B. The Search
The remaining issue is whether the subsequent search of the passenger compartment of the van and container in it (the backpack) was justified. Defendant asserts that the while the search occurred after a lawful arrest, the search was too attenuated from the arrest to be consider incident to the arrest. Specifically, Defendant asserts that he was removed from the van and secured by officers; thus, according to Defendant, the search was not contemporaneous to his arrest. The Government responds that the search was incident to a lawful arrest; therefore, the search was lawful. In the alternative, the Government asserts that the search was a valid for inventory purposes of a vehicle that was being turned over by police to a private tow company; thus, the inevitable discovery rule applies.*fn2 The court is not convinced by Defendant's arguments, and will deny Defendant's motion to suppress.
In an effort to "set forth a clear rule for police officers and citizens alike . . .[the Supreme Court] held that 'when a policeman has made a lawful custodial arrest of the occupant of an automobile, he may, as a contemporaneous incident of that arrest, search the passenger compartment of that automobile.' " United States v. Thornton, 541 U.S. 615, 620 (2004), quoting New York v. Belton, 453 U.S. 454, 460 (1981) (footnotes omitted). "It follows from this conclusion that the police may also examine the contents of any containers found within the passenger compartment . . . . Such a container may, of course, be searched whether it is open or closed . . . ." Belton, 453 U.S. at 460-61.
The need for a clear rule, readily understood by police officers and not depending on differing estimates of what items were or were not within reach of an arrestee at any particular moment justifies the sort of generalization which Belton enunciated. Once an officer determines that there is probable cause to make an arrest, it is reasonable to allow officers to ensure their safety and to preserve evidence by searching the entire passenger compartment.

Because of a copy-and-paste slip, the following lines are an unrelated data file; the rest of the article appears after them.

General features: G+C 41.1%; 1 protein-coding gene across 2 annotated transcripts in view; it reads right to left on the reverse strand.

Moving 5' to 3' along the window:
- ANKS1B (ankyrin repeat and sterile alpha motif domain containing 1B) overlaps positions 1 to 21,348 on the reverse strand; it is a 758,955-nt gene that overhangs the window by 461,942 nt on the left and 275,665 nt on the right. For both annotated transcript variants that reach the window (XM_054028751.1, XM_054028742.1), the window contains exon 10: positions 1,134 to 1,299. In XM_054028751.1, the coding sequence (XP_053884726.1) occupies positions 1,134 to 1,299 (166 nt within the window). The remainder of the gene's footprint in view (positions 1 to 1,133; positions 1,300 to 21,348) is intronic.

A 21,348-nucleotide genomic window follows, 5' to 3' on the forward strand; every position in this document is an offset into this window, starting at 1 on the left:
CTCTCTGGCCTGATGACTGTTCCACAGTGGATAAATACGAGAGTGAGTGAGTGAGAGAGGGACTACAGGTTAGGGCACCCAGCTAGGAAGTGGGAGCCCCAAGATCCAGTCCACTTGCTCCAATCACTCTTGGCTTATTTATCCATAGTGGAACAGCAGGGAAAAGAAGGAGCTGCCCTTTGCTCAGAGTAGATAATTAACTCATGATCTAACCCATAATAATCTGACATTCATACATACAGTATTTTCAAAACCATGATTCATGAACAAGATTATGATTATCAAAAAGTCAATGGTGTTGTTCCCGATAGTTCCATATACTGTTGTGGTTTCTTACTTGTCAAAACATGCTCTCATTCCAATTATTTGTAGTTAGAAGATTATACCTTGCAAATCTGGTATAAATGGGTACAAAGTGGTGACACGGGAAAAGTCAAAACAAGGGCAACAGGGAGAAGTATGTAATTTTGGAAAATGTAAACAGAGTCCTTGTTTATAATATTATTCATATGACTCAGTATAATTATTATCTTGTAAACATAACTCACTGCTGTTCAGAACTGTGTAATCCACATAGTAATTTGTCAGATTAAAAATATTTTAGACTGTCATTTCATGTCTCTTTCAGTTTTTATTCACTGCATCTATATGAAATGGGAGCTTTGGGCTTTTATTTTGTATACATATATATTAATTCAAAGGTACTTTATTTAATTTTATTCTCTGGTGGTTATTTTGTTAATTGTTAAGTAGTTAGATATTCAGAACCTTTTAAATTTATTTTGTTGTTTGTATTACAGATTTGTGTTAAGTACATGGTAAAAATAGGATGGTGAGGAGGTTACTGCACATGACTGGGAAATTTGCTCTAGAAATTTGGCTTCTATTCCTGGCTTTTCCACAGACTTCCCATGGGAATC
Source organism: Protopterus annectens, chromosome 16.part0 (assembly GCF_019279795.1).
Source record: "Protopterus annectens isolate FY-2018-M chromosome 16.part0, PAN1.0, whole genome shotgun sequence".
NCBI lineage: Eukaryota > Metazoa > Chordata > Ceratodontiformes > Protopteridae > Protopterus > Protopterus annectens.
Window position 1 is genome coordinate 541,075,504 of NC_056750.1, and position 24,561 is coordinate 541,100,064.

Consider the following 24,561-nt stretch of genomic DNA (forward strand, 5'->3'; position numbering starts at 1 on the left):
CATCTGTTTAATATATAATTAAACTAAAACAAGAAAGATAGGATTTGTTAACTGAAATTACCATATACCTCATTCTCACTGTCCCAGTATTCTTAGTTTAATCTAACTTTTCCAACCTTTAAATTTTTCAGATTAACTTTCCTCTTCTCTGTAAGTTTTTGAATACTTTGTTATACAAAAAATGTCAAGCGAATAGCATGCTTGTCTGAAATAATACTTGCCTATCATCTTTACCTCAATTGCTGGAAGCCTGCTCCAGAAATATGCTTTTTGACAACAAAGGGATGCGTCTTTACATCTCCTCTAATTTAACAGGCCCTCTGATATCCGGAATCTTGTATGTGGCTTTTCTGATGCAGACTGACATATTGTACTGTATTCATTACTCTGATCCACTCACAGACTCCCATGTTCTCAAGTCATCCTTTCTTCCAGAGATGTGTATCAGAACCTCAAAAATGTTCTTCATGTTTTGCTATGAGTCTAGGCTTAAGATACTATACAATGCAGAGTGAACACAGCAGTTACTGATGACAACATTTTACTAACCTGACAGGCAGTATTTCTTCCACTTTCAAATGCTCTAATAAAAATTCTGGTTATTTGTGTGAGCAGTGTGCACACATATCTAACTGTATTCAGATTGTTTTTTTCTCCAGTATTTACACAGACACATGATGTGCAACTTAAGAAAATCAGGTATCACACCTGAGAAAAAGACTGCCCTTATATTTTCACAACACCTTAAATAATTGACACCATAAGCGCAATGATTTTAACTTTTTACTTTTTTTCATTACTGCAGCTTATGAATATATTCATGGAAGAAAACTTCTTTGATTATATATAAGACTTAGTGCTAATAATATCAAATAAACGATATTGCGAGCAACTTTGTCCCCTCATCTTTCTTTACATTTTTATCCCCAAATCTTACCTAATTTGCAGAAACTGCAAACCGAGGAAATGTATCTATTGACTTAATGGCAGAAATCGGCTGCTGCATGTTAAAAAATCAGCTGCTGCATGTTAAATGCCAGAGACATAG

Thornton, 541 U.S. at 623 (footnote omitted).
According to the Government, such a search can occur even after the arrestee is removed from the vehicle and secured by the arresting officers. In support of its position, the Government cites to the facts of Thornton, 541 U.S. 615 and Belton, 453 U.S. 454. In Thorton, the Supreme Court found that the search of the vehicle was lawful even though the arresting officer searched the vehicle after he had "handcuffed petitioner, informed him that he was under arrest, and placed him in the back seat of the patrol car." Thornton, 541 U.S. at 618. Likewise in Belton, the Supreme Court upheld a vehicle search that occurred after the arresting officer directed occupants out of car, placed them under arrest, patted them down and placed them in separate areas of thruway, found an envelope containing marijuana, and searched each one of them. Belton, 453 U.S. at 456.
The instant case is analogous to both Thorton and Belton. Therefore, while the possibility that either Defendant or Jackson, handcuffed and secured by the arresting officers, would have been able to access a weapon or destroy evidence to be remote if not entirely impossible, the search of the vehicle is justified under Supreme Court precedent. Accordingly, the court will deny Defendant's motion to suppress. An appropriate order will issue.
In accordance with the foregoing memorandum of law, IT IS HEREBY ORDERED THAT Defendant's motion to suppress (Doc. 41) is DENIED.
SYLVIA H. RAMBO United States District Judge